Where does the Harvest Moon get its name?

This year the Harvest Moon falls on October 5th instead of September like last year. It will also occur in September next year.

This is because the Harvest Moon is the full moon closest to the Autumnal Equinox (September 22). The full moon on October 5th falls closer to the official start of fall than the full moon from earlier this month on September 6th.

The Harvest Moon gets its name from folklore. The saying is the light of the moon helped farmers gather crops when days became shorter and nights longer following the Autumnal Equinox.

The difference in the Harvest Moon compared to others is it rises a little later than most full moons. This just means it seems like there are several full moons for a couple nights.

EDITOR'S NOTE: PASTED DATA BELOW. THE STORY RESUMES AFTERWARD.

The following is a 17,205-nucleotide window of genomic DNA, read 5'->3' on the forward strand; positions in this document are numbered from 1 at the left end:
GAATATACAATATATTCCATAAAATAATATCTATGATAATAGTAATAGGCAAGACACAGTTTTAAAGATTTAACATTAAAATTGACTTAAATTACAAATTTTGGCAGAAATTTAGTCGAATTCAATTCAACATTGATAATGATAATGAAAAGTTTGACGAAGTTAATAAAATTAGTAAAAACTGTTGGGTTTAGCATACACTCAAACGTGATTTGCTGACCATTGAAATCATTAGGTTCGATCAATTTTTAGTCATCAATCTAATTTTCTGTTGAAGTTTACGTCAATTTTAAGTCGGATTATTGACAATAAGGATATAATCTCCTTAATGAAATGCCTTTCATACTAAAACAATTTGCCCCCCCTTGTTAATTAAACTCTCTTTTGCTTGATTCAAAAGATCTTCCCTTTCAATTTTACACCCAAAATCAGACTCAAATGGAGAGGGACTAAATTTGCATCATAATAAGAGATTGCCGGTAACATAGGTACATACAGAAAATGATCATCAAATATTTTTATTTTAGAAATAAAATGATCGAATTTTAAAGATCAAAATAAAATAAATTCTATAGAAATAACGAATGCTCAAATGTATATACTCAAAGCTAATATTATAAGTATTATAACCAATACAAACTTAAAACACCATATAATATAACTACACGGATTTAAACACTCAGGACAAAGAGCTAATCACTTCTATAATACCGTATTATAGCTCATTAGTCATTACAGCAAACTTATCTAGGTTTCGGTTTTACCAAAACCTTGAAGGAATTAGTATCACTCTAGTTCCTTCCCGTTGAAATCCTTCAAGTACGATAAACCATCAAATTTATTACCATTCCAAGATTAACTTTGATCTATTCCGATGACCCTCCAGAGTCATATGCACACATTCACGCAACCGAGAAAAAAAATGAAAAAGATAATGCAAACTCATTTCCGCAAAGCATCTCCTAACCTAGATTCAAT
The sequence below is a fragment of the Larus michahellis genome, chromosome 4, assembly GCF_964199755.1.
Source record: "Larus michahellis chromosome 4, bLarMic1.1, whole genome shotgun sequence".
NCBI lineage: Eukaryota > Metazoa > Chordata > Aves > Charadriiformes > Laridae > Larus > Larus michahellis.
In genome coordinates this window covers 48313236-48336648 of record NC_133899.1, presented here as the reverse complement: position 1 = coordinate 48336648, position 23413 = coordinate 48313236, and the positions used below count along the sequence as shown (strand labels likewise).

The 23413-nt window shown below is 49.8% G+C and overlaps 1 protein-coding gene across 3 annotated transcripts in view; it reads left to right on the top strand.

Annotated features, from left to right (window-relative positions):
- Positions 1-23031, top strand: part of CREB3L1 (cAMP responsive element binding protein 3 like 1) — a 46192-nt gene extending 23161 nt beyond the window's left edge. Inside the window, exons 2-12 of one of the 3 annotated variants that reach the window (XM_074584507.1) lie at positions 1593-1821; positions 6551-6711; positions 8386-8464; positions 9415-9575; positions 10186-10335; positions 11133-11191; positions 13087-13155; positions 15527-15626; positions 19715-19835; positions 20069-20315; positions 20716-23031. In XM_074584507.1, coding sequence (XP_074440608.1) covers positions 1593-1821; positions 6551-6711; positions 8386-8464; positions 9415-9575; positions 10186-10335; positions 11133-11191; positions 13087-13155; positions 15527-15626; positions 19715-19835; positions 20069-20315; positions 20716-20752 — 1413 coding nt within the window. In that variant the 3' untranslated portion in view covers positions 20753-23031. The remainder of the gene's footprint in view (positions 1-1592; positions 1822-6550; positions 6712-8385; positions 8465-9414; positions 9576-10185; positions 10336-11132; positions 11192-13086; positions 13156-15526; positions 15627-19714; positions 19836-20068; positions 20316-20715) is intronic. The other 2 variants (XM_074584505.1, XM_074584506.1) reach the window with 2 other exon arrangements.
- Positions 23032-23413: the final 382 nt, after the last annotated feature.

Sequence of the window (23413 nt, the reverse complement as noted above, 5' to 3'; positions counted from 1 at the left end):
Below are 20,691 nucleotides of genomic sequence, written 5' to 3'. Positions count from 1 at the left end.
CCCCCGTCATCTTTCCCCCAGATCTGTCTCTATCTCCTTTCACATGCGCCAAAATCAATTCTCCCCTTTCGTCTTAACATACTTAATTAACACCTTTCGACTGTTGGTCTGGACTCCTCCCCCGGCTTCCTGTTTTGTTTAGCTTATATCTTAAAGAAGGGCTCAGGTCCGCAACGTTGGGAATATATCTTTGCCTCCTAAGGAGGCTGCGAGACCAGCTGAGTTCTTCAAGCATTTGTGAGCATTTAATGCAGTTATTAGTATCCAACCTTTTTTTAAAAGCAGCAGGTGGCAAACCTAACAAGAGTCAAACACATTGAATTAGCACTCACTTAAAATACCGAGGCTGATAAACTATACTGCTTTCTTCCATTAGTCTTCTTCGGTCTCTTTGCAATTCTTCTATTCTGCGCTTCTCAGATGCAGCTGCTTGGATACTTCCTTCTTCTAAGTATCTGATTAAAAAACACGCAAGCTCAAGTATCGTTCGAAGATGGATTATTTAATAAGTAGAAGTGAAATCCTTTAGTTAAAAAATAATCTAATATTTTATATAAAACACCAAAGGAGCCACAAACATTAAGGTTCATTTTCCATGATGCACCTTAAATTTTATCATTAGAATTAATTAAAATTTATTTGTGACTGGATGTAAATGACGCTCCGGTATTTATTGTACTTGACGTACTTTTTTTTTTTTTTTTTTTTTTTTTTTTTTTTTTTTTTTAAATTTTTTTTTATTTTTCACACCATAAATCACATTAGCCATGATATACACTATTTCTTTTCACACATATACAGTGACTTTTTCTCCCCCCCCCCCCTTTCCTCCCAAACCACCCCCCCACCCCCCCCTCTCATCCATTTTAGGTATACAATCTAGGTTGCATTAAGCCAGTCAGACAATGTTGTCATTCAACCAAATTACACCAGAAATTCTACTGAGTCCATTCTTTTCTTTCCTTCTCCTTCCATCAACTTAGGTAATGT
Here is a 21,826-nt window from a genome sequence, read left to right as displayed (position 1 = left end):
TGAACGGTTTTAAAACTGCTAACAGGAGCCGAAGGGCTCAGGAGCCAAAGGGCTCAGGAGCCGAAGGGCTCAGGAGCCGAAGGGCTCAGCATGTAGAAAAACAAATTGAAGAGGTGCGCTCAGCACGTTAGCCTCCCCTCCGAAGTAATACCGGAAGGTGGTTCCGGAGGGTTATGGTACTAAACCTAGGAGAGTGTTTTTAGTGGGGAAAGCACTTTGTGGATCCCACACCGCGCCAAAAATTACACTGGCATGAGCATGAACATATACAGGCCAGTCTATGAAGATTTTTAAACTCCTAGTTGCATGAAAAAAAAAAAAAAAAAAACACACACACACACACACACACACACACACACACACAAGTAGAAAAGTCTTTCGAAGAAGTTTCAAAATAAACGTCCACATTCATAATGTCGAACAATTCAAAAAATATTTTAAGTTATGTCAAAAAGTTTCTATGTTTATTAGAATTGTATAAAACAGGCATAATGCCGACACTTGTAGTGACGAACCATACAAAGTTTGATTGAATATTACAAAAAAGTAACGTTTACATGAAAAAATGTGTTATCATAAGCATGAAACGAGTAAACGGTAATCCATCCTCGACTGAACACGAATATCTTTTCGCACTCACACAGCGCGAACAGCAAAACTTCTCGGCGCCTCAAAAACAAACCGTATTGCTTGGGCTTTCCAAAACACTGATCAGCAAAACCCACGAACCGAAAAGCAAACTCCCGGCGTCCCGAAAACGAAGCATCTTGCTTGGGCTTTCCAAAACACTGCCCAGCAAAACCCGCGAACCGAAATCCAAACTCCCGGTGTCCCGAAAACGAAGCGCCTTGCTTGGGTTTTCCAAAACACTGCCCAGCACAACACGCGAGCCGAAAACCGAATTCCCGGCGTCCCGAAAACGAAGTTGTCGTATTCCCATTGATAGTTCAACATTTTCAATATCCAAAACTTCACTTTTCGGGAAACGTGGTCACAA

Full moon over Columbus captured by Chris Largent.

You may have noticed the Harvest Moon appears more orange or red, but the color or size the moon appears does not necessarily change for this particular moon.

A full moon gets its orange/reddish look because of how close it is to the horizon. So when it shortly rises after sunset, it appears to have an orange/red tint.

Each full moon has its own name from folklore and seasonal changes.

Some other common named full moons are the Strawberry Moon in June, Wolf Moon in February and Old Moon in January.

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